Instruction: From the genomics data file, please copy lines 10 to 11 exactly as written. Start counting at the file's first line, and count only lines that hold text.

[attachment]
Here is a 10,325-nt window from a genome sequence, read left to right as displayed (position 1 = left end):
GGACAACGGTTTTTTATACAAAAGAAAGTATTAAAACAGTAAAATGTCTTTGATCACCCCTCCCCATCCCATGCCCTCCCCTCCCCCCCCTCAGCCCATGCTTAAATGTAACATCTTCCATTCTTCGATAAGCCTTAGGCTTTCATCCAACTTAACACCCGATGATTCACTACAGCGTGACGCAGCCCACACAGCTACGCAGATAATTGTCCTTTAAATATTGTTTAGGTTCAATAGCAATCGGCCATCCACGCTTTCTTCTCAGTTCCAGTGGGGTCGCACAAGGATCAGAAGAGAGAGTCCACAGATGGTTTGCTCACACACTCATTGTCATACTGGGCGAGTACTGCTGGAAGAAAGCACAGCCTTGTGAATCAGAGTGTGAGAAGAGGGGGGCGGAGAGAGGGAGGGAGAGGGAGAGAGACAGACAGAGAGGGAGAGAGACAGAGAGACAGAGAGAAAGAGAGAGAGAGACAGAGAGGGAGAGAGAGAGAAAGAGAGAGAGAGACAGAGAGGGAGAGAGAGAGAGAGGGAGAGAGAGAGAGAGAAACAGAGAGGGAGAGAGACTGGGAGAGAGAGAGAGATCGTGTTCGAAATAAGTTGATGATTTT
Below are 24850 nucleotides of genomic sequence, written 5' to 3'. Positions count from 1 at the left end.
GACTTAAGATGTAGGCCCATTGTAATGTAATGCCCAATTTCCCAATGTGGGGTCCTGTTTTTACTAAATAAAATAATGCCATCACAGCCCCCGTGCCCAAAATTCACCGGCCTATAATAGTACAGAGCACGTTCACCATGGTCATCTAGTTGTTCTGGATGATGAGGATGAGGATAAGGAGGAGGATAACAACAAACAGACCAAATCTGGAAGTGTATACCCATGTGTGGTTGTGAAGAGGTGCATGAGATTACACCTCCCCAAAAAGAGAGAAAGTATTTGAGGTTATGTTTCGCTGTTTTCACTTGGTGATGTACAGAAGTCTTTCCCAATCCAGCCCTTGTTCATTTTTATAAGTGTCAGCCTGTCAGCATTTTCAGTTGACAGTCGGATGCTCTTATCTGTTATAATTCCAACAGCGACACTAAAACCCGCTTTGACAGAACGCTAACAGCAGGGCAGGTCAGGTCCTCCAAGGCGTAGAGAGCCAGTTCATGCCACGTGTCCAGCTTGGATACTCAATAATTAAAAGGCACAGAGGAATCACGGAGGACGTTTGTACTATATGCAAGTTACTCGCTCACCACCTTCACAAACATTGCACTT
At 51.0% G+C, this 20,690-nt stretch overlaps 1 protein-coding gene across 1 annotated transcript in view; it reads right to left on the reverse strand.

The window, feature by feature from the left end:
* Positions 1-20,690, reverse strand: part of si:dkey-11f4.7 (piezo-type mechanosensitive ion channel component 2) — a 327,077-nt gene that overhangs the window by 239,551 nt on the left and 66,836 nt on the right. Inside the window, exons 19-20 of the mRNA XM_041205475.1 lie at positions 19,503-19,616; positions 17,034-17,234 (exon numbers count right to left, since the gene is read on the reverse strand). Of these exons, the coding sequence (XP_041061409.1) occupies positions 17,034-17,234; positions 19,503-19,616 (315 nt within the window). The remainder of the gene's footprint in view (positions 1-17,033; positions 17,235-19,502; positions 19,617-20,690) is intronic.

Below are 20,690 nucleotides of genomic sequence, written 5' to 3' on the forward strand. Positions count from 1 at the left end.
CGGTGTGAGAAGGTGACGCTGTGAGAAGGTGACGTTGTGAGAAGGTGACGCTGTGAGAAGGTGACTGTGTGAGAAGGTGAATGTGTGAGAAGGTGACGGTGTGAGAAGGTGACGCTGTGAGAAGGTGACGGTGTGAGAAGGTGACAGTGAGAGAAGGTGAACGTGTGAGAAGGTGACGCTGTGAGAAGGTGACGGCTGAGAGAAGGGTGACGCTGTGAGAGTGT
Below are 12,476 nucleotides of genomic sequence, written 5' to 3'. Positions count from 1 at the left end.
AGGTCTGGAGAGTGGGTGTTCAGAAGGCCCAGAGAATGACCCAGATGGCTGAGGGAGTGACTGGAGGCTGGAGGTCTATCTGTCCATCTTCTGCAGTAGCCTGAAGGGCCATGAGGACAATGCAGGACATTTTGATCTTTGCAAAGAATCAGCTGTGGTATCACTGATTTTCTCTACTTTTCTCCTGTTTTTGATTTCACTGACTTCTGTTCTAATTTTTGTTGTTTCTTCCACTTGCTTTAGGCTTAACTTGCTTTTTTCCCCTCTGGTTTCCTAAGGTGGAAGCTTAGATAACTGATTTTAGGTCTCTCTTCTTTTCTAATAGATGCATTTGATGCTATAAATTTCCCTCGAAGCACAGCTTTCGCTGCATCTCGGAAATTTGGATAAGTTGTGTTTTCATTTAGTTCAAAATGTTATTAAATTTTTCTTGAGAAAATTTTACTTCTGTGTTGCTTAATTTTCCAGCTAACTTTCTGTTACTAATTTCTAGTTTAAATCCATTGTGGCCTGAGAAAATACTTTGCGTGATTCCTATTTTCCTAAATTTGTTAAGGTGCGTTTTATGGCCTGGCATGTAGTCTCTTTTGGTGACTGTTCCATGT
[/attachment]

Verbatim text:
Below are 12,476 nucleotides of genomic sequence, written 5' to 3'. Positions count from 1 at the left end.
AGGTCTGGAGAGTGGGTGTTCAGAAGGCCCAGAGAATGACCCAGATGGCTGAGGGAGTGACTGGAGGCTGGAGGTCTATCTGTCCATCTTCTGCAGTAGCCTGAAGGGCCATGAGGACAATGCAGGACATTTTGATCTTTGCAAAGAATCAGCTGTGGTATCACTGATTTTCTCTACTTTTCTCCTGTTTTTGATTTCACTGACTTCTGTTCTAATTTTTGTTGTTTCTTCCACTTGCTTTAGGCTTAACTTGCTTTTTTCCCCTCTGGTTTCCTAAGGTGGAAGCTTAGATAACTGATTTTAGGTCTCTCTTCTTTTCTAATAGATGCATTTGATGCTATAAATTTCCCTCGAAGCACAGCTTTCGCTGCATCTCGGAAATTTGGATAAGTTGTGTTTTCATTTAGTTCAAAATGTTATTAAATTTTTCTTGAGAAAATTTTACTTCTGTGTTGCTTAATTTTCCAGCTAACTTTCTGTTACTAATTTCTAGTTTAAATCCATTGTGGCCTGAGAAAATACTTTGCGTGATTCCTATTTTCCTAAATTTGTTAAGGTGCGTTTTATGGCCTGGCATGTAGTCTCTTTTGGTGACTGTTCCATGT